Google Cloud has recently added several new features to their platform that enable us to easily build and deploy .NET Core applications. Of particular note are:

  • Cloud Run: Fully managed Serverless with containers 
  • Cloud Build: Automated build and deployment, with full support for .NET Core
  • GitHub App triggers: Automatically invoke builds on Git pushes and pull requests

In this blog post I will go through the steps required to set up a Google Cloud automated build and deployment pipeline, for an ASP.NET Core web application stored in GitHub. This is also known as a Continuous Deployment setup.


1. Prerequisites

A GitHub account and a Google account is required.

Sign up for Google Cloud (using your Google account credentials):

Please note that, although Google Cloud has a free tier, we will be using paid services in this tutorial. As of time of writing (August 2020), if you’re a new user of Google Cloud you will receive a 12-month free trial with US$300 credit which should be more than sufficient.

Using Microsoft’s sample application eShopOnWeb as an example, and with the source code stored in GitHub, we will now proceed to set up a Continuous Deployment pipeline to Google Cloud.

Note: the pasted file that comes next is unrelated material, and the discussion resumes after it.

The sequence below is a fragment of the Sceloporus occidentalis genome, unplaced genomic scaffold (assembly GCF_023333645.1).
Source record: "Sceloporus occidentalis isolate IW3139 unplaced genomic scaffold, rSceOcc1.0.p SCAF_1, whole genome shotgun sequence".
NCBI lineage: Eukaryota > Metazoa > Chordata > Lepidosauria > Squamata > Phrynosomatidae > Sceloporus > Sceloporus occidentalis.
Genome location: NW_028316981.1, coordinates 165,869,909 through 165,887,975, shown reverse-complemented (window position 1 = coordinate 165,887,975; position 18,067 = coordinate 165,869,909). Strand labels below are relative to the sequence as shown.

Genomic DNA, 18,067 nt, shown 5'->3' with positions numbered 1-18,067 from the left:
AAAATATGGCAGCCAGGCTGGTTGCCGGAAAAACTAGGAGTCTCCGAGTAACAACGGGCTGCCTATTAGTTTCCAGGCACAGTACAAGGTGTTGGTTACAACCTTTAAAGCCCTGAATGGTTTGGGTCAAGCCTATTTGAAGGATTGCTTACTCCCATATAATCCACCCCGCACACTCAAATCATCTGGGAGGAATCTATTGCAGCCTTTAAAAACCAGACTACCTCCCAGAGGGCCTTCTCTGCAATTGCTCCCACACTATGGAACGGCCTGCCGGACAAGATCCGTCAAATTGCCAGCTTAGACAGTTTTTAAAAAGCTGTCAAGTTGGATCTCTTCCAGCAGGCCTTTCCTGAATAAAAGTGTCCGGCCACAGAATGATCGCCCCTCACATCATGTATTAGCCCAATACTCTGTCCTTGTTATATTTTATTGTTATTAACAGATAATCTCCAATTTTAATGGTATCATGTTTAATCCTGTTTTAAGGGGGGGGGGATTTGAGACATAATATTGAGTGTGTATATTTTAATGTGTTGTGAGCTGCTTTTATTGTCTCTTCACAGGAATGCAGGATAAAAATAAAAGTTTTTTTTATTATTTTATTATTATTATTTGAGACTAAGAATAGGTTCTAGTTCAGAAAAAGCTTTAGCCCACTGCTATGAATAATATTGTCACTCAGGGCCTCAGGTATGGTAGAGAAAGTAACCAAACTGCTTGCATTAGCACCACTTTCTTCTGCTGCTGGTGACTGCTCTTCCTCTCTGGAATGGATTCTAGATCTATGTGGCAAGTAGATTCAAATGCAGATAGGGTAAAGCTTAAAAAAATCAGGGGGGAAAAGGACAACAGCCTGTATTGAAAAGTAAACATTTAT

Fork the eShopOnWeb repository which will give you a copy of the repository in your own GitHub account:

Rename the forked repository in your own GitHub account to an all lowercase name like eshoponweb, as there is currently an issue with using mixed case repository names.


2. Create a project

1. Click the "Select a project" dropdown in the top menu to open the "Select a project" screen

Select a project dropdown

Select a project screen

2. Click "New project"

Google Cloud has the concept of “Enabling APIs for a project”. Next we will be doing this for the required APIs.

For readers who are familiar with Microsoft Azure, you can think of "Projects" as the equivalent of "Resource groups" in Azure, while "Enabling APIs for a project" would be the equivalent of adding assets to a Resource group in Azure.